Tuesday, May 01, 2012

Workers, Potters (Part III)

It may tempt one to think, as Serge Daney once put it in perspective, that "if there is something missing on the formal level there must be something missing on the political level."  One keeps one's hands clean if one can point to a chosen pantheon, or constellation, of filmmakers and say, Look!  These are praiseworthy figures.  These are artists fit for the heroic narrative.  From there, it may tempt one, to give not a thought to the structure or continued existence of that very heroic narrative.  The cinephile who thinks he is politically enlightened may have simply supplanted Hollywood's Martin Scorsese with the subproletariat's Pedro Costa ... as though the work of politics proceeds from the private pleasures of taste.  What a profoundly antimaterialist way of going about things, though! 

Still, let's remind ourselves that we are tracing through a complex and balanced situation.  The politics of taste do matter - what I am saying is that they are not however ultimately determinant of the politics of cinema/art/aesthetics.  The aesthetic domain cannot do all the work, and I suspect the amount of work it can do is often overestimated.  Another facet of what I am saying is that our tastes are not themselves free from determinants and conditions ... not even when they appear most evolved, or anyway most divorced from the dictates of the culture industry.  One is not necessarily free of anything simply because one has left behind the sweep of JK Rowling, LMFAO, Avengers, Lost, The Sopranos, Gaga, and Bieber.  Aesthetic tastes and predilections are never simply natural (i.e., physiological or predestined) but are forged.  Even what Bourdieu referred to as a kind of naive, natural taste emerges from the crucible of society.

"We must remind people that behind the auteur and his rich subjectivity there is always, in the last analysis, a class which is speaking."  (Daney, "The Critical Function")

(The word "auteur" would be better dropped in English most of the time; and people would be better suited to use the word "author."  If that sounds weird in a given context, then perhaps "auteur" was not the right word in the first place.)


"No one knows what it means, but it's provocative.  Gets the people goin'!"  (Will Farrell in Blades of Glory)

There's no need to dwell on creating a new classification system for "types" of cinema or media (e.g., the famed Cahiers categories).  What, if any, plan of political action comes from supporting one of the two major veins of popular political cinema (as I see it), meaning, (a) films which clearly demonstrate , as with Ken Loach's work, or (b) pop films that harness a particular message, as Step Up: Revolution is primed to do?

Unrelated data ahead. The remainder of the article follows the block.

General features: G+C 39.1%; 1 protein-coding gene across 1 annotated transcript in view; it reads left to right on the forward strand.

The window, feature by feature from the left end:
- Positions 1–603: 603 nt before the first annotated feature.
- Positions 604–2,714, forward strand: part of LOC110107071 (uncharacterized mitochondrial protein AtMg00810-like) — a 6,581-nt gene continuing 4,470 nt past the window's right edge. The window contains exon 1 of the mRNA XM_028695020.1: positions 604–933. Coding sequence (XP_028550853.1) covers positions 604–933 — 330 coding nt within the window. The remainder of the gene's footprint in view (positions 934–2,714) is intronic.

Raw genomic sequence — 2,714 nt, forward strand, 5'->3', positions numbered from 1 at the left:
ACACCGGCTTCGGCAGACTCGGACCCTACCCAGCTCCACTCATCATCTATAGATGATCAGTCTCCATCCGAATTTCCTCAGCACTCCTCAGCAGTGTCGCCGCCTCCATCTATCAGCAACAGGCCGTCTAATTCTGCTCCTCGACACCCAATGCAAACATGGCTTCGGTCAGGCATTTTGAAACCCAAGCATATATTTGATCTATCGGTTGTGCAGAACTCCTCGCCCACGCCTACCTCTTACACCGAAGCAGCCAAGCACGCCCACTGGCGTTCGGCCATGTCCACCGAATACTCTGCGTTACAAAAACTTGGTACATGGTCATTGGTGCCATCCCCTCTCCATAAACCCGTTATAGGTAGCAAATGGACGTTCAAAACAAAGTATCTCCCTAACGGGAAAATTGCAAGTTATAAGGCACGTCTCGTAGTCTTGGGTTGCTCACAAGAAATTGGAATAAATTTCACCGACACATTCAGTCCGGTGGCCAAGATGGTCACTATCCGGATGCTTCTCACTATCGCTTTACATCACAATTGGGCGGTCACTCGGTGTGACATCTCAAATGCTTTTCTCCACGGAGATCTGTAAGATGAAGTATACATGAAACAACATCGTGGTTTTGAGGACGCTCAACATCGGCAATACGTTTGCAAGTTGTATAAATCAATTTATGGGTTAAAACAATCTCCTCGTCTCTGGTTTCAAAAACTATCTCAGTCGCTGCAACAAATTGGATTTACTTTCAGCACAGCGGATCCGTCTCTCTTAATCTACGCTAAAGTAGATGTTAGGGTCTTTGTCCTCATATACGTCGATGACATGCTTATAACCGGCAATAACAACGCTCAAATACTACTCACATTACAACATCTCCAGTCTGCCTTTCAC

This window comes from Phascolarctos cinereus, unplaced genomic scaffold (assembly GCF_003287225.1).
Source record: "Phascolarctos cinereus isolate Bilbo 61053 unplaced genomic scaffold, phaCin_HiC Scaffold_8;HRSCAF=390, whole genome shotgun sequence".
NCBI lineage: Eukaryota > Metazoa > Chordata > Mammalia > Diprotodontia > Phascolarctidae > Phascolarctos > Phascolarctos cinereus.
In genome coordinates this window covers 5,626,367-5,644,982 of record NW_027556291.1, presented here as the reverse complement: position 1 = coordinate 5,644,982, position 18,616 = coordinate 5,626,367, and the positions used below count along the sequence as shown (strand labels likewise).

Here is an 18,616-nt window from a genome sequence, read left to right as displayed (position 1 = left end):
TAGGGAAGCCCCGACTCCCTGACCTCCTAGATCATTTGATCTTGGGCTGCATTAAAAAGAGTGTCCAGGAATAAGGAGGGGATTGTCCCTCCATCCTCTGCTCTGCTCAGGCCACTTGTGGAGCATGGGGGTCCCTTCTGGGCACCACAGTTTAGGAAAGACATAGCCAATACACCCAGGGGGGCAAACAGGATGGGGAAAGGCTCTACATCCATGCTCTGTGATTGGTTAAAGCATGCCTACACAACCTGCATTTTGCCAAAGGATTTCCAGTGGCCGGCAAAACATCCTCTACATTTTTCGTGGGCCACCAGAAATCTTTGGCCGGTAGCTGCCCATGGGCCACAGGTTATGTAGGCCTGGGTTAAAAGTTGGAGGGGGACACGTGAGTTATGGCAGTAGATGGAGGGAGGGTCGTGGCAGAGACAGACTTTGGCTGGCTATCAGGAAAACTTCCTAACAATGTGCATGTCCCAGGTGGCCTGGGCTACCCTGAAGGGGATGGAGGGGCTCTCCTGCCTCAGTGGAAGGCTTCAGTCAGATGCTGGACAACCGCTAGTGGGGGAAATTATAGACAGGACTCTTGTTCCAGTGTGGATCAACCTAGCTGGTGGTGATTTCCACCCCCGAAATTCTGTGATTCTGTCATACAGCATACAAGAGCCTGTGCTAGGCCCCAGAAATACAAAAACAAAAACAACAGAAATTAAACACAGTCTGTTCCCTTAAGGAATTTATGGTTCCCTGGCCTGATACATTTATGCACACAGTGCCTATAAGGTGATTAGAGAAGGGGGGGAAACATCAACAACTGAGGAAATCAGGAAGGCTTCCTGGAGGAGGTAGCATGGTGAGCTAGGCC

Arguments that either, or both, of these categories are simply subsumed back into the culture industry - that this is a weak "critique" acting merely as a way for capitalist hegemony to innoculate against real critique - may be true.  But they miss a crucial point, which is that audiences never consume these works in a vacuum.  This is sometimes referred to as the "hypodermic needle" model of mass culture, wherein the mindless unwashed simply take in whatever bad shit the corporations sell them - McDonald's, Two and a Half Men, and so on.  To put it another way, critics of mass culture from this viewpoint presumptively project onto the lumpen masses a condition of pure and uninhibited spectatorship, ... i.e., recreating in fact the very modernist ideal of the immersive, mainlined gaze seen in something like Anthology Film Archives' Invisible Cinema.  But whereas something like the Invisible Cinema was an elective practice for society's aesthetes, the hypodermic needle funhouse is a prison.  Recto or verso, what "haunts" these conceptions of media consumption is the fantasy of erasure of the viewing-listening subject, and the elaboration of this same subject as answerable to the mediated mechanics of ideology (as in cybernetics, another field of inquiry whose heyday was roughly contemporaneous with the height of avant-garde Western cinema as well as hypodermic needle masscult theory).  The subject becomes, indeed, subject-to.

To extend more fully - films may contain politics subject to interpretation.  For instance, we can state without controversy that The Birth of a Nation is a racist film.  But these are not necessarily the first nor final word on the politics of those films; in any event they are never, ever the only word.  This is why we can have something like DJ Spooky's Rebirth of a Nation - which I haven't seen, admittedly, but which by all accounts seems to be exemplify in its production/distribution exactly what is overlooked in the spectatorial theories of the previous paragraph: i.e., the act of reception (which entails the possibility of critique and the inevitable context of the social body).  And it is around the act of reception that the more cultivated tastes of more cultivated observers may, in fact, veil a profound insensitivity to sentiment.  More on this to follow.

1 comment:

Andy Rector said...
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